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Aerh and Whoutances Fays he, than the destruction of my body, they
Men. Only, fair speech.
Com. I think, 'twill serve, if he
Vol. He must and will:
Cor. Muit I go thew them my unbarbed sconce ?
Com. Come, come, we'll prompt you.
Cor. Well, I must do't :
Vol. At thy choice then:
This mould of Marcius,] The pointing of all the impressions thews, the editors did not understand this passage. What p!ct is this, they are dreaming of, to lose the mould of Marcius ---but plot and mould are but one and the same thing; and mean no more than the of
" Were there no other con« should grind it to powder; &c:
To beg of thee, it is my more dishonour,
Cor. Pray, be content:
[Exit Volumnia. Com. Away, the tribunes do attend you: arm Yourself to anfier mildly: for they're prepar'd With accusations, as I hear, more strong 'Than are upon you yet.
Cor. The word is, mildly.--Pray you, let us go.
Men. Ay, but mildly.
SCENE changes to the Forum.
Enter Sicinius and Brutus.. Bru. IN this point charge him home, that he affects
Inforce him with his envy to the people,
Enter an Ædile.
Æd. With old Menenius, and those senators
Sic. Have you a catalogue
Æd. I have; 'tis ready, here.
Sic. Assemble presently the people hither,
Æd. I will inform them.
Bru. And when such time they have begun to cry, Let them not cease, but with a din confus'd Inforce the present execution Of what we chance to fentence.
Æd. Very well.
Sic. Make them be strong, and ready for this hint, When we shall hap to give't them.. Bru. Go about it.
[Exit Ædile. Put him to choler streight; he hath been us’d Ever to conquer, and to have his word Of contradiction. Being once chaft, he cannot Be rein'd again to temp'rance; then he speaks What's in his heart; and that is there, which looks With us to break his neck. Enter Coriolanus, Menenius, and Cominius, with others.
Sic. Well, here he comes. Men. Calmly, I do beseech you. Cor. Ay, as an hoftler, that for the poorest piece Will bear the knave by th'volume:-The honour'd gods Keep Rome in fafety, and the chairs of justice Supply with worthy men, (30) plant love amongst you,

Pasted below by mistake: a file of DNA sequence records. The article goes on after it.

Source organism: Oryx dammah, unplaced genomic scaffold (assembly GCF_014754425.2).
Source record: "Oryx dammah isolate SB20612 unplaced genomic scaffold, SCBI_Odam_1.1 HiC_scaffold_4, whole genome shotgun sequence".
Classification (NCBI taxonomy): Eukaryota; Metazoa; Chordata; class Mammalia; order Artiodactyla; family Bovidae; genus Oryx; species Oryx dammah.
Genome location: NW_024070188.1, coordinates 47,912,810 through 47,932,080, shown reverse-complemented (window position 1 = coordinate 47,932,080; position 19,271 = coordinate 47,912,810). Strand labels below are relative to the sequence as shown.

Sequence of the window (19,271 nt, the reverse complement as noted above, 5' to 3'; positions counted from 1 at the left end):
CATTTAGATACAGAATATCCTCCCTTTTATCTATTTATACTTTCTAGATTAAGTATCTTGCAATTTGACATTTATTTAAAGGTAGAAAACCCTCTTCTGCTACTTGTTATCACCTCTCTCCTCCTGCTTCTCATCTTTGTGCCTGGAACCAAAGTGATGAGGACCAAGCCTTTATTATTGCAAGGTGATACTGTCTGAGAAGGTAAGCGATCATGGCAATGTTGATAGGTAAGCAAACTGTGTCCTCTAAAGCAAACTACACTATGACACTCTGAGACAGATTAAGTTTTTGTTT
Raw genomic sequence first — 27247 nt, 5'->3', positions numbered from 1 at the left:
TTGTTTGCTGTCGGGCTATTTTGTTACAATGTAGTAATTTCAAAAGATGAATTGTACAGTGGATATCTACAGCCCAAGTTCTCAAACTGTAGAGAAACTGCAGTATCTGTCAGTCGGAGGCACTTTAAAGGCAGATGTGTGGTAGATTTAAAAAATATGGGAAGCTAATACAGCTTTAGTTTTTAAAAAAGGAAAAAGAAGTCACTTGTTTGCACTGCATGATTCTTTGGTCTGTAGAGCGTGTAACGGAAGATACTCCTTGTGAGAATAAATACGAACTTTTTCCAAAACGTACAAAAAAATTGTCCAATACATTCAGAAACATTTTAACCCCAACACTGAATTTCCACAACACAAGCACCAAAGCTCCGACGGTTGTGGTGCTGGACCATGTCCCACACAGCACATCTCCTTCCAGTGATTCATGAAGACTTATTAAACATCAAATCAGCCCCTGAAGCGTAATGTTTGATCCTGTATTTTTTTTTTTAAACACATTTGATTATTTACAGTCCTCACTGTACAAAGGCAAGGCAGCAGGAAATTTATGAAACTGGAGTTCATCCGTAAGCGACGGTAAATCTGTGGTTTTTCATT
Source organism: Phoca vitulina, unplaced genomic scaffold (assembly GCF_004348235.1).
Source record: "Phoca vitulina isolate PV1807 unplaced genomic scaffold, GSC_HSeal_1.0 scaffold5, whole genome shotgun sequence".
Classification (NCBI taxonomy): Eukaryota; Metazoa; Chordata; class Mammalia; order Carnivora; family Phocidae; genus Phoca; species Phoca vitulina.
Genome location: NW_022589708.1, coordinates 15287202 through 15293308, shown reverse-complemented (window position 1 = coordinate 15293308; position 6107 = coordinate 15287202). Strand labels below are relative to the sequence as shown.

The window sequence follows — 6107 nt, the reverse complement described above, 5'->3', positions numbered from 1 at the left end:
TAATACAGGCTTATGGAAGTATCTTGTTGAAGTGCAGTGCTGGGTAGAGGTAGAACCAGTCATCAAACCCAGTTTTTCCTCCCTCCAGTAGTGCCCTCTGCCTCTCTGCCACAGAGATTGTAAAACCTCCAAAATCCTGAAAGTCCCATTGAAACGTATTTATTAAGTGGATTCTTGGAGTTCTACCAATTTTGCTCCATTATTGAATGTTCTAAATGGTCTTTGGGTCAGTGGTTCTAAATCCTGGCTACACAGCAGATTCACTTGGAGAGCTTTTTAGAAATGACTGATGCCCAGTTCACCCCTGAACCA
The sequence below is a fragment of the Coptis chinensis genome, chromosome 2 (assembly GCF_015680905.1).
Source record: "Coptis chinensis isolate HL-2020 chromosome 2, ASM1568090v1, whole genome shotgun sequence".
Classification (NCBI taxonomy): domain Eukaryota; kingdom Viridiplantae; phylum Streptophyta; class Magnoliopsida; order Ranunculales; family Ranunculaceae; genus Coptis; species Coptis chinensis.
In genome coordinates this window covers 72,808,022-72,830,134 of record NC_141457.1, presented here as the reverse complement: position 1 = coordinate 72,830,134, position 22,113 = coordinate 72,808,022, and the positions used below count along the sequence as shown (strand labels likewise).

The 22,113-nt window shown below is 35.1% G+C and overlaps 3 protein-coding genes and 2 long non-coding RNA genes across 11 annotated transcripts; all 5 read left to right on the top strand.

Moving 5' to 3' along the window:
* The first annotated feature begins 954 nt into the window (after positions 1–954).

-plant love among you Through our large temples with tbe fbews of peace,
And not our freets with war.] Though this be the reading of all the copies, it is flat nonsense. There is no verb either expreft,
Throng our large temples with the thews of peace, And not our ítreets with war!
i Sen. Amen, amen. Men. A noble with.
Enter the Ædile with the Plebeians. Sic. Draw near, ye people.
Æd. Lift to your tribunes : audience ; Peace, I say.
Cor. Firit, hear me speak.
Sic. I do demand,
Cor. I am content.
Cor. Scratches with briars, scars to movelaughter only.
Men Consider further : That when he speaks not like a citizen, You find him like a soldier ; (31) do not take His rougher accents for malicious sounds: o: understood, that can govern the latter part of the sentence. I Huve no doubt of my emendation restoring the text rightly, because Mr Warburton started the same conjecture, unknowing that I had mn ddled with the paflugę. (31)
do not take His rougher actions for malicious fourds:] I have no manner of apprehenfion how a man's a&tions can be mistaken for words. It would be very absurd, as well as extraordinary, were I to do a faucy thing in company, for the person offended to tell me, Sir, you give me very impudent language. This would be, certainly, taking actions for sounds :- We may remember, a roughness of accent was one of Coriolanus's distinguishing characteristicks. I corrected this passage in the appendix to my SHAKESPEAR E reflorid; and Mr. Pope has embraced it in his last edition.
But, as I say, such as become a soldier.
Com. Well, well, no more.
Cor. What is the matter,
Sic. Answer to as.
Sic. We charge you, that you have contriv'd to take
Cor. How? traitor?
Sic. Mark you this, people ?
Bru. But since he hath
Cor. What do you prate of service ?